The quiet rain was soothing. I rolled over, pulled the covers up to my chin, and felt entitled to indulge myself on this Mother’s Day morning. When my phone announced a message, I sat up in happy anticipation and reached for my glasses.
Hi Ben, just a gentle reminder that today is Mother’s Day. I hope you have a great day remembering and thinking about your mom…Love, Dad
My celebration of Mother’s Day this year was rich. Over the course of a few days it included flowers, sweet expressions of appreciation, a Mediterranean dinner, time with an elderly mother who has no children near, and consoling more than one friend grieving a recent loss of their mother.
But of all of the meaningful moments, this accidental text may have been the dearest. Children of divorce cope with a lot of loss. One loss that is not inevitable is that of permission to love both of their parents. When we can give our child not only approval but encouragement to love the other parent, we lessen their losses.
Many of us grew up with the commandment to “Honor thy father and mother.” But where is it written that we have to help our children do the same when we are no longer married to their other parent? It is written in the book of good parenting.
Whether or not you want to support your child’s relationship with the other parent, are you willing? After all, maybe your former spouse was rotten to you during the marriage. Maybe she neglected your children. Maybe he has waged a campaign to malign you after the separation.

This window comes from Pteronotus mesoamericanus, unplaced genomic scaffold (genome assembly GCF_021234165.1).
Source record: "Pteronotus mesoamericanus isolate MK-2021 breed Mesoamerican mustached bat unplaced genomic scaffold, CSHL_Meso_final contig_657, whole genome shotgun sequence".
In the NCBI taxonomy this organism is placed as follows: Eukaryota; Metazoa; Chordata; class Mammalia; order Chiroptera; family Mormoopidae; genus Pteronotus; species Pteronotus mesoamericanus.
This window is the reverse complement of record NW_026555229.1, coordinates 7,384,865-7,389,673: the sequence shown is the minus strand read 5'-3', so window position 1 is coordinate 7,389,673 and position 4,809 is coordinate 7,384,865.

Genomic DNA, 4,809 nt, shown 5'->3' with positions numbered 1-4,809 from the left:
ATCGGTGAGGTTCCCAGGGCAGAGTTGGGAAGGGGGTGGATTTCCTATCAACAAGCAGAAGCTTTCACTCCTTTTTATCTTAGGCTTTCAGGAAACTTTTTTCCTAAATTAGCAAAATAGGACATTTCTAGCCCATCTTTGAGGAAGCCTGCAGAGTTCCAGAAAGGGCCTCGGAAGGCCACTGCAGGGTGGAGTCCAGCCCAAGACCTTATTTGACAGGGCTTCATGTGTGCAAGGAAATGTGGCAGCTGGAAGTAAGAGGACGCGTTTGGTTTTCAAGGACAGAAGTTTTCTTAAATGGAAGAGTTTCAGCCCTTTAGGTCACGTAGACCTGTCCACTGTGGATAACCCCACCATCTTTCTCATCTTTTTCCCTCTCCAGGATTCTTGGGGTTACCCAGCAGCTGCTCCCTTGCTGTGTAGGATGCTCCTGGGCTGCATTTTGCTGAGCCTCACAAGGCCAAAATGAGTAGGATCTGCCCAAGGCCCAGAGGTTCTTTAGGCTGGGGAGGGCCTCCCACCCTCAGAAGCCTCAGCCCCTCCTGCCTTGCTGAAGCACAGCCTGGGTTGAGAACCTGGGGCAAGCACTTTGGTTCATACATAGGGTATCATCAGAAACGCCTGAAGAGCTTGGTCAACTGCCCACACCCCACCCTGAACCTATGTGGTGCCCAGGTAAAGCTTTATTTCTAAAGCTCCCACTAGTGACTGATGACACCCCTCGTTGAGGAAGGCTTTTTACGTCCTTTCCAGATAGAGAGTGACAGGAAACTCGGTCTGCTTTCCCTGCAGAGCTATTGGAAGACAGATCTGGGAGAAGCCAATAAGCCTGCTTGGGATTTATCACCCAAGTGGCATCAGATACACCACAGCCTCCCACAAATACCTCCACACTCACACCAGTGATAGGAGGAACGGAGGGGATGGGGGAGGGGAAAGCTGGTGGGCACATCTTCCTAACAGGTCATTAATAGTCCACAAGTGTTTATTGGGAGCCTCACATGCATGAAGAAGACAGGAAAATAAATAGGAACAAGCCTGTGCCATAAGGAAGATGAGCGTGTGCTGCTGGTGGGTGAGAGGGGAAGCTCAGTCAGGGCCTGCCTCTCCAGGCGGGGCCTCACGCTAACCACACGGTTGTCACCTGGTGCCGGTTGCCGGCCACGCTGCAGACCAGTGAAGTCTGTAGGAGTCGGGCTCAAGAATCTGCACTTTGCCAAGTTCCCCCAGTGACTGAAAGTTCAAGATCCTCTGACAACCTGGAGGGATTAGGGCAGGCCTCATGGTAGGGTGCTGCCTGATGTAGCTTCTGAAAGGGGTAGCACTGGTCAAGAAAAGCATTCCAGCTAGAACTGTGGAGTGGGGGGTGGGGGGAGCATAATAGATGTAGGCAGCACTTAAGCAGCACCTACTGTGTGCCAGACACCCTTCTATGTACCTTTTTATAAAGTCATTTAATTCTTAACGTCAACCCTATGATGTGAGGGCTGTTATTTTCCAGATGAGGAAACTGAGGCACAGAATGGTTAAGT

Regardless of a parent’s behavior, love and attachment of a child can endure. Just ask anyone who has seen a small child wail at being separated from an abusive parent.
Children experience themselves as half of their parents. To deny a child to love their other parent is to deny them permission to love all of themselves.
Allowing or even encouraging your child to think loving thoughts about the other parent costs you nothing more than a moment of putting the longing of your child to be loving ahead of your judgments about the evils of the other parent.
It’s been many years since my children’s father and I parented under the same roof. Whether or not he has forgiven me for my part in the demise of the marriage or my failings as a mother, I can’t really say. But what I know for sure is that his generosity in permitting our children to love me is a blessing to our children and a precious Mother’s Day gift to me.